On Sunday, Lauder affixed a mezuzah to the entrance of the school building, with help from the school’s dean, Rabbi Chaim Rozwaski, and Andreas Nachama, the leader of Berlin’s Jewish community. Guests then filed into the newly renovated school, with its sparkling white hallways, brand new meeting rooms, offices and kitchens, and gleaming mezuzahs over the doorways.

Only a few months ago, these halls were dusty and moldy and filled with the discarded furniture from the years the building was used as an East German social welfare office.

Lauder’s 12-year-old eponymous foundation, which has created or supported dozens of Jewish institutions across Central and Eastern Europe, from schools and kindergartens for some 7,500 children to community centers and summer camps, also dedicated Jewish schools in Vienna and in Warsaw this week.

Germany’s official Jewish population has nearly tripled to more than 75,000 in the past decade, thanks to the arrival of tens of thousands of ex-Soviet Jews.

“Who could have believed in 1945 that the Jewish community in Germany would become the fastest growing in the entire world? For me, it is a miracle,” said Paul Spiegel, member of the Central Council of Jews in Germany.

Spiegel hailed the new Lauder school as “a gift to future generations” during Sunday’s dedication ceremonies, which included speeches by Nachama, Gauck and Berlin Mayor Eberhard Diepgen, who was re-elected by a wide margin later that day.

The school has been operating for about a year in temporary quarters, under the leadership of Rozwaski, who came to Berlin last year from New York. Already, several students have been commuting to the school from across the country. The school will eventually include a teacher resource center, an adult education institute and an intensive study program.

Since this spring, workers have been renovating the school building, which was returned to the Berlin Jewish community in 1998.

The Jewish community made the property available rent-free to the Lehrhaus for 20 years and has contributed to the cost of repairing the building, though the bulk of the cost has been assumed by the Lauder foundation.

Already, the new school in Berlin seems destined to become a magnet for younger Jews, born in the former Soviet Union, who are rediscovering their Jewish roots.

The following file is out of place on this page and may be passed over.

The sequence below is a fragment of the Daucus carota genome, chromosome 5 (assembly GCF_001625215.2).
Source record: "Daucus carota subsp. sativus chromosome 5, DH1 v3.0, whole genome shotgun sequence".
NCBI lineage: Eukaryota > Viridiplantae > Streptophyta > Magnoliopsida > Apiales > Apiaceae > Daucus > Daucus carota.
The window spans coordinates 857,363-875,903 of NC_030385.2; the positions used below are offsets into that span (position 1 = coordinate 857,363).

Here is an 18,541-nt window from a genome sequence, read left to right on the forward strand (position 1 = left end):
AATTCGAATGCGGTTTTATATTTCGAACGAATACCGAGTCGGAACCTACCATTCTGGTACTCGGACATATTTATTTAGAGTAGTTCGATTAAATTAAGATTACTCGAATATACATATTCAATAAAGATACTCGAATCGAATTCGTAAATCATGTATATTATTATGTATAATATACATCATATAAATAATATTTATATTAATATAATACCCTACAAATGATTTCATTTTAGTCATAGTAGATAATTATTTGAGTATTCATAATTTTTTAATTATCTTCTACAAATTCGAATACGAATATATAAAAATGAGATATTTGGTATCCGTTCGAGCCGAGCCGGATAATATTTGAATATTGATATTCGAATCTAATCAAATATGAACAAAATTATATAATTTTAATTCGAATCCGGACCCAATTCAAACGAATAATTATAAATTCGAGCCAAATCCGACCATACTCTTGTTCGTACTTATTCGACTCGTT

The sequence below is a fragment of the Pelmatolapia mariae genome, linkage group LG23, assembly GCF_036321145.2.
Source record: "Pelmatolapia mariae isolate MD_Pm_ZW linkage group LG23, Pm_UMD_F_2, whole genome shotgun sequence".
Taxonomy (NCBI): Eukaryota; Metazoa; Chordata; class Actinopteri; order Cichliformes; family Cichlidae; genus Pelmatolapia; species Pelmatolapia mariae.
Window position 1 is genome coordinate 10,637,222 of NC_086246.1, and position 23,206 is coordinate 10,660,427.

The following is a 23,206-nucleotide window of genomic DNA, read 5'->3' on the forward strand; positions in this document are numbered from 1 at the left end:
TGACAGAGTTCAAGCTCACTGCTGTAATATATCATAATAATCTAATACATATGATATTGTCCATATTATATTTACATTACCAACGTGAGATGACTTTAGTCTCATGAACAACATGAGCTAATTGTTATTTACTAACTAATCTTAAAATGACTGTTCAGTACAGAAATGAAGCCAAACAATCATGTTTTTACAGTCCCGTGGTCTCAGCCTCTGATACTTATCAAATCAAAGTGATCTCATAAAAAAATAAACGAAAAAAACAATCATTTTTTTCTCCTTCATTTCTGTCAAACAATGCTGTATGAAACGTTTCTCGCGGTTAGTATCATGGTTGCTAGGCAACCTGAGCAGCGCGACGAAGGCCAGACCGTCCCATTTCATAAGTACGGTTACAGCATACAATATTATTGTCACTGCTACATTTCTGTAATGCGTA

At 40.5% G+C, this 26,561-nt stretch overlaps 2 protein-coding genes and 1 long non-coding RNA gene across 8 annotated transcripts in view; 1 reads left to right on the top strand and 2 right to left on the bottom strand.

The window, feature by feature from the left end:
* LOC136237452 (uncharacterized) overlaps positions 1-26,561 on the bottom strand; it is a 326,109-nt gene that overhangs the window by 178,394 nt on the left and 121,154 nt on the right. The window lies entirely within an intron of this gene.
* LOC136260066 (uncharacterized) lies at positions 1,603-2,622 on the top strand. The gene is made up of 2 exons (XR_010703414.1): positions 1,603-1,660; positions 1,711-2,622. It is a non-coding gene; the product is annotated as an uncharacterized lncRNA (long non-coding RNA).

Two young men from Leipzig on Monday confessed their dreams of attending the school in a year or two. Igor Radbil, 15, and Genady Shandalov, 19, met through the Lauder Am Echad youth program in their city. Now both young men wear yarmulkas in the street and try to keep kosher at home. They came to the opening day ceremony along with dozens of Jewish youth from around Germany.

Their experiences may symbolize the challenges and rewards ahead. “My parents don’t like it that I don’t put on the lights on the Sabbath,” said Radbil, who wears his tzizit visibly despite the fact that Leipzig has a serious problem with far-right extremists.

Levy, the Lauder foundation’s Germany chairman, cares like a parent for all the young people who pass through the foundation doors. He’s inspired by such convictions but agrees with Josh Spinner, one of two young rabbis recently hired as educators. “Josh advised Igor to wear a baseball cap and not a kipah on the streets of Leipzig,” Levy said.

“It’s very good to wear the kipah, but God forbid that something should happen to you.”

Recently, it has been Jewish tombstones that have been victimized.

More than 100 graves were desecrated at a Jewish cemetery in Berlin last week and before the discovery over the weekend of a similar incident at a Jewish cemetery in southern Germany.

“It is not that Germany is paradise on earth for Jews,” said Speigel. “All in all, I believe that Jews have confidence in Germany. But we must watch out.”